MLK Day Draws Black Leadership to Harlem
By Ben Fractenberg and Jill Colvin
HARLEM — Political and civil rights leaders descended on Harlem Monday to commemorate Martin Luther King Jr. Day and urge New Yorkers to continue Dr. King's work by taking action on some of the toughest issues in the neighborhood — guns, schools and wages.
"Right now we are at a time of very significant turmoil," said U.S. Sen. Kirsten Gillibrand, who spoke passionately at an event organized at Rev. Al Sharpton's National Action Network.
Gillibrand cautioned that tragedies like the Arizona shooting were happening every day across New York.
"Senseless acts of gun violence happen every single day in our communities, every single day," she said.
Mayor Michael Bloomberg was booed by the standing-room only crowd as he took to the podium — the only one on the long list of prominent politicians to be booed.
"This is a day when we pledge to further King's dreams," he said.
Bloomberg repeated his pledge to fight to close loopholes in gun laws and also reiterated his push to close upstate juvenile justice facilities that take kids away from their communities.
"Thank you. You should applaud. This is killing our kids," he said after some in the crowd clapped after he outlined his stance against illegal guns.
But he was booed again when he said that President Barack Obama considers the city a national model of education.
"Not true," some shouted from the packed aisles.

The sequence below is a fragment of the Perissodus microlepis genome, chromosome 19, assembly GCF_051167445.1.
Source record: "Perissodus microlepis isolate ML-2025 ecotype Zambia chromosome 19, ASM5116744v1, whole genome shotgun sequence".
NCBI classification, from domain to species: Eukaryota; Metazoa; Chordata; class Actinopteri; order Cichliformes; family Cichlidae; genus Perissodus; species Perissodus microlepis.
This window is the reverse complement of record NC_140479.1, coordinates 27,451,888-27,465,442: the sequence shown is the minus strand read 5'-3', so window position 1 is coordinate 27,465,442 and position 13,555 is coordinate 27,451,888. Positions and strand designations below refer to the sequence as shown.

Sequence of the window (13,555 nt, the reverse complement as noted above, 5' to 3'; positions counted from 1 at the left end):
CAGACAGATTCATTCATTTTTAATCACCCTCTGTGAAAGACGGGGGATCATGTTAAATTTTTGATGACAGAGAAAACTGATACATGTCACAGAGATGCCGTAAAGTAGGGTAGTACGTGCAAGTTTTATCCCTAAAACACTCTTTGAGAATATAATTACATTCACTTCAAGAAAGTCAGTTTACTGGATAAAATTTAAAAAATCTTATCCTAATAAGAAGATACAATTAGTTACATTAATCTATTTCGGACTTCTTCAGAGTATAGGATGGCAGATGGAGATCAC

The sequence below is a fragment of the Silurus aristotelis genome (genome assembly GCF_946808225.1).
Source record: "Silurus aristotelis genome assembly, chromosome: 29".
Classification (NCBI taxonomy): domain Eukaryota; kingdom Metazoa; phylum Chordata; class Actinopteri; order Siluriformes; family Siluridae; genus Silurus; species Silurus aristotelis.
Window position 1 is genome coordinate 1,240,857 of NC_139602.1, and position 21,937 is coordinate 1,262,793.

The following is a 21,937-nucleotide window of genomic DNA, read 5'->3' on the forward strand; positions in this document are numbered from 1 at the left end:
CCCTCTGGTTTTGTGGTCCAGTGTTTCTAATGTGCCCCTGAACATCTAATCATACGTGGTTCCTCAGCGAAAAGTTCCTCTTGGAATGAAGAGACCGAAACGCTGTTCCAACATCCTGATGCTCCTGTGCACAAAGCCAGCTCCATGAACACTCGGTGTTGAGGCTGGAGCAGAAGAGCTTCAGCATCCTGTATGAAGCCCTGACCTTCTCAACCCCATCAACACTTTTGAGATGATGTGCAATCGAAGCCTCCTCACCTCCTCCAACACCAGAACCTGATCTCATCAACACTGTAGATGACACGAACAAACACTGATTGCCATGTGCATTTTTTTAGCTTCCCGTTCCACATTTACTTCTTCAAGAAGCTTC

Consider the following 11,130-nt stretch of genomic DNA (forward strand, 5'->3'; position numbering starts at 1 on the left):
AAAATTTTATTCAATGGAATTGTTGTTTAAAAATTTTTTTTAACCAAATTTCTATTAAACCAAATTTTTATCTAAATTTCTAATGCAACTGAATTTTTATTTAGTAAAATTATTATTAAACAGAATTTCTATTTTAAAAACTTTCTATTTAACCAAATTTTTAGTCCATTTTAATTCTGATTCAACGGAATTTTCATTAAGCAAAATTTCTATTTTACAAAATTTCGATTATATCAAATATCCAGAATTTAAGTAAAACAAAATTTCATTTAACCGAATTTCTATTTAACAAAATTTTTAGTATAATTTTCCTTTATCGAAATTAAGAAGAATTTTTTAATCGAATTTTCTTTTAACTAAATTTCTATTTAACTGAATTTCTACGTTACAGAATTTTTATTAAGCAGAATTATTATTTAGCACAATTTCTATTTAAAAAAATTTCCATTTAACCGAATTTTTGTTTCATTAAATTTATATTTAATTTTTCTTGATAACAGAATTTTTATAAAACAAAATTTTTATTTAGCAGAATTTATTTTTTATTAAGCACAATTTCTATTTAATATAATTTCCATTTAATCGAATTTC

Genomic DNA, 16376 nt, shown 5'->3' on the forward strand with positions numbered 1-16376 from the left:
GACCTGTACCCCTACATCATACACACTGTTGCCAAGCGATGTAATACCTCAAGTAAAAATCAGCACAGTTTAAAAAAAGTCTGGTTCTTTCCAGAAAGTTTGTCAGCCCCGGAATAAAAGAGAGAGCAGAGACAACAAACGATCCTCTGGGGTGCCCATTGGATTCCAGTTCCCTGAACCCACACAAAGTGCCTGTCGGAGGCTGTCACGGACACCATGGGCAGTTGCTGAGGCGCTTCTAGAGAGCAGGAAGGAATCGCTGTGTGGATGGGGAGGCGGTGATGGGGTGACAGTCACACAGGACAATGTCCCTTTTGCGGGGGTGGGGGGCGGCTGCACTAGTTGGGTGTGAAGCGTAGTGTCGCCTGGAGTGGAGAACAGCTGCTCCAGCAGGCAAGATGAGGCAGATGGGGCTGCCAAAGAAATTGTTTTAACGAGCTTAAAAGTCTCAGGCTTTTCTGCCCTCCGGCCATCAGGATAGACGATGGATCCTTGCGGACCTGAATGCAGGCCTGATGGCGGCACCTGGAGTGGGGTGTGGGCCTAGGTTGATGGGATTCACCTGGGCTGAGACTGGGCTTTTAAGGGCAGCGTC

Earlier in the day, religious leaders and politicians welcomed new Schools Chancellor Cathie Black during the Convent Avenue Baptist Church's annual Martin Luther King Day service, urging her to improve the city’s education system.
Former mayor David Dinkins claimed there were more young African Americans in prison than attending school and urged Black to work toward keeping more students enrolled.
"Chancellor Black, it’s important we do something about that," Dinkins said.
Hazel N. Dukes, the president of the NAACP New York State Conference, urged Black to take the focus away from disciplining children at school and instead work to get better teachers.
"Chancellor Black, I’m glad that you’re here, but I don’t want you to be the disciplinarian of my children," she said. "I want some qualified teachers to teach my children."
The church was packed with several hundred congregants who clapped and called back to speakers as they connected Dr. King’s legacy to modern struggles.
"This is not a memorial service," Reverend Osagyefo Sekou, from the Lemuel Haynes Congregational Church, said to loud applause. "We came to revive the legacy of Martin Luther King."
Sekou spoke about the church’s support of a living wage law in New York.
"The City Council needs to be disabused of the notion a floor sweeper and cab driver not be able to make enough to live in this city," said Sekou.
Embattled Harlem congressman Charles Rangel was greeted with hugs and kind words before the service started.
Rangel sounded hoarse at both events as he spoke about the impact of Dr. King on his life.
"All of us have a bit of Martin Luther King in us," he said.
While speakers at both events celebrated past struggles, their focus was firmly planted on current issues.
"Things have gotten better, a whole lot better, but we’re not there yet," said Dinkins.